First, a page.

Undercover Investigation Finds Synthetic Drug Use at ‘Epidemic’ Levels in the US Marine Corps


An undercover investigation from National Geographic found that for members of the U.S. Marine Corps, synthetic drugs are both prevalent and easy to find. These dangerous, more powerful drugs mimic the effects of known hallucinogens but have a slightly altered chemical structure in order to evade traditional methods of detection.

Use of synthetic drugs in the military is at “epidemic” levels, according to one marine.

For marines, the most accessible drugs are “spice”, which produces experiences similar to marijuana, and bath salts, which creates response similar to amphetamines. One marine told ABC News, “I would probably say 50 to 70 percent have tried or currently do spice or bath salts. Over my career, that’s what I’ve seen.”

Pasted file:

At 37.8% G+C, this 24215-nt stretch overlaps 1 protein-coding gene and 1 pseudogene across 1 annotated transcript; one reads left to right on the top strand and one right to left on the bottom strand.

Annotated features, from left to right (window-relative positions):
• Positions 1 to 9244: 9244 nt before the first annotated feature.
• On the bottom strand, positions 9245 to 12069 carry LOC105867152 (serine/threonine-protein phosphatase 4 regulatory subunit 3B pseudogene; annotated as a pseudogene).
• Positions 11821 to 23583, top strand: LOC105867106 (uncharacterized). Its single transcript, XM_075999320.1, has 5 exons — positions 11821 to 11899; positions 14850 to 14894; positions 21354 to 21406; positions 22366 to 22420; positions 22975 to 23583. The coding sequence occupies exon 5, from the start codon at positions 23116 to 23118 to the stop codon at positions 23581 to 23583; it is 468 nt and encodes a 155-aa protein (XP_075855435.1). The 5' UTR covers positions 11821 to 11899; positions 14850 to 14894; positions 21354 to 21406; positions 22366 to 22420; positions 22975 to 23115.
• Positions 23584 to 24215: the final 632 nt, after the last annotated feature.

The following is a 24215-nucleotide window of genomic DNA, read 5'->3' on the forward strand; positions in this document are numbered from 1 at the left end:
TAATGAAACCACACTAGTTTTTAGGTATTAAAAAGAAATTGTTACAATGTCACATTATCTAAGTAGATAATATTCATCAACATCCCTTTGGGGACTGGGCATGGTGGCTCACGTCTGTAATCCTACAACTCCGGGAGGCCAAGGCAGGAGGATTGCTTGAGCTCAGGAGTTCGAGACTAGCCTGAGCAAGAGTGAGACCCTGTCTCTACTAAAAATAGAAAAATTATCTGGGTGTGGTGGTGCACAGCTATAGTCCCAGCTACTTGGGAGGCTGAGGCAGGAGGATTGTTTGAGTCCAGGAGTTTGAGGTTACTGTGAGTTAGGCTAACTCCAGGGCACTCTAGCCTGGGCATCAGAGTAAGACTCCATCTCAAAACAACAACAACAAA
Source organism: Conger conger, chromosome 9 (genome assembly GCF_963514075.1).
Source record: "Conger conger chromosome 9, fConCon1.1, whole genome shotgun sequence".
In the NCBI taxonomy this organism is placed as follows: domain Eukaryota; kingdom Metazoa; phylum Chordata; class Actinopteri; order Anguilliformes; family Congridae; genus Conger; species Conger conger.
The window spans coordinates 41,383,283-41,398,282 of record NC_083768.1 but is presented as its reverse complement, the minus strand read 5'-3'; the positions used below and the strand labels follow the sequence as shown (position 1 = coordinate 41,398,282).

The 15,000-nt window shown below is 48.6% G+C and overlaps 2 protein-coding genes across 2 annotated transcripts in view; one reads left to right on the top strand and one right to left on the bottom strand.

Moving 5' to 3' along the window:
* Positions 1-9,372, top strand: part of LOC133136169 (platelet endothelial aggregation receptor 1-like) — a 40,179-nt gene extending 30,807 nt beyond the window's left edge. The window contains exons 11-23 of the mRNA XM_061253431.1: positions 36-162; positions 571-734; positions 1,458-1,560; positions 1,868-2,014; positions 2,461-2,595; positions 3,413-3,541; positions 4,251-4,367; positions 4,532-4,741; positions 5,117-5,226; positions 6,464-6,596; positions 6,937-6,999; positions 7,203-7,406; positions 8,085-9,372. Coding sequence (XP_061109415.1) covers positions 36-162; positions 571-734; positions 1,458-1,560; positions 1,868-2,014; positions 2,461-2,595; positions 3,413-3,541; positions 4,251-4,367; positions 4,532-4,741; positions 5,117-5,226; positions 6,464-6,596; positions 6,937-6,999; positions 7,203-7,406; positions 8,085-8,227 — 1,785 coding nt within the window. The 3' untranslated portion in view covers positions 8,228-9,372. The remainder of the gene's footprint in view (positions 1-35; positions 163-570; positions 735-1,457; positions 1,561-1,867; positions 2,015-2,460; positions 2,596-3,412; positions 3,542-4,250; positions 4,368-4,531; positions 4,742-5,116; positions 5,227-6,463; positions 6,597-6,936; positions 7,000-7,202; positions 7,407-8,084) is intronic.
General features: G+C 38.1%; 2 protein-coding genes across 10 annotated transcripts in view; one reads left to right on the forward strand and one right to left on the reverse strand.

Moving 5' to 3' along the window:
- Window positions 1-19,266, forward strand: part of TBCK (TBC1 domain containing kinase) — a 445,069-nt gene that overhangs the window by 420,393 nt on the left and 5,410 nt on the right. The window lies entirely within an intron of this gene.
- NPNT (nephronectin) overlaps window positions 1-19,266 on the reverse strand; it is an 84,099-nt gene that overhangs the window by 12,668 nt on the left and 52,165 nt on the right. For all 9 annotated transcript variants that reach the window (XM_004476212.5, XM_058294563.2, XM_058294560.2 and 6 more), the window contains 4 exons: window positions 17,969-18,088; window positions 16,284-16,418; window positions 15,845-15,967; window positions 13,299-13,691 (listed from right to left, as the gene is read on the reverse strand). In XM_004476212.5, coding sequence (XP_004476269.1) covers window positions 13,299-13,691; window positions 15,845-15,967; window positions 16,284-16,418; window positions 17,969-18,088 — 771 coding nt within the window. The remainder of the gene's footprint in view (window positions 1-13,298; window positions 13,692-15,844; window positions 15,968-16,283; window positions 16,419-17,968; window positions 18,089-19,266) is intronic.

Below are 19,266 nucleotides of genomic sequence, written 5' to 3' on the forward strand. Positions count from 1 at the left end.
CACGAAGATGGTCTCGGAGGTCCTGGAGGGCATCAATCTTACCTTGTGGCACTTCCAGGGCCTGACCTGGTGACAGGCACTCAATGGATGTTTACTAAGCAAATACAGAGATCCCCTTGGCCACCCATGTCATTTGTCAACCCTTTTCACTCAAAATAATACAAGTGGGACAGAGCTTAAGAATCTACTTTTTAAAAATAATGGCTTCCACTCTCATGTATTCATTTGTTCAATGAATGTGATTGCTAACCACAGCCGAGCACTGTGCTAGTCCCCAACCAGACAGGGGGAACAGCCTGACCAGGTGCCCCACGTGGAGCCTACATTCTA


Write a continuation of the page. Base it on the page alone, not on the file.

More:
The Navy does not release official statistics on synthetic drug use, so it’s difficult to verify any single percentage. But marines interviewed said one thing is clear — the drugs are not hard to find.

Marines took a reporter to downtown San Diego, where the reporter recorded the illegal transaction taking place in the open. The two marines said drugs are kept hidden from most customers at that shop, but if your appearance suggests you are a service member, it’s not hard to make a transaction.

The Department of Defense banned these synthetic drugs for all military personnel in 2010. But the drugs continued popularity could be because synthetic drugs don’t show up on the standard urine tests all Marines are required to take routinely, according to ABC News.

The Navy recently launched an awareness campaign about the dangers of synthetic drugs. With this campaign, it’s clear that synthetic drugs are a growing concern in other branches of the military as well.

Last Updated on April 22, 2020 by Aimed Alliance


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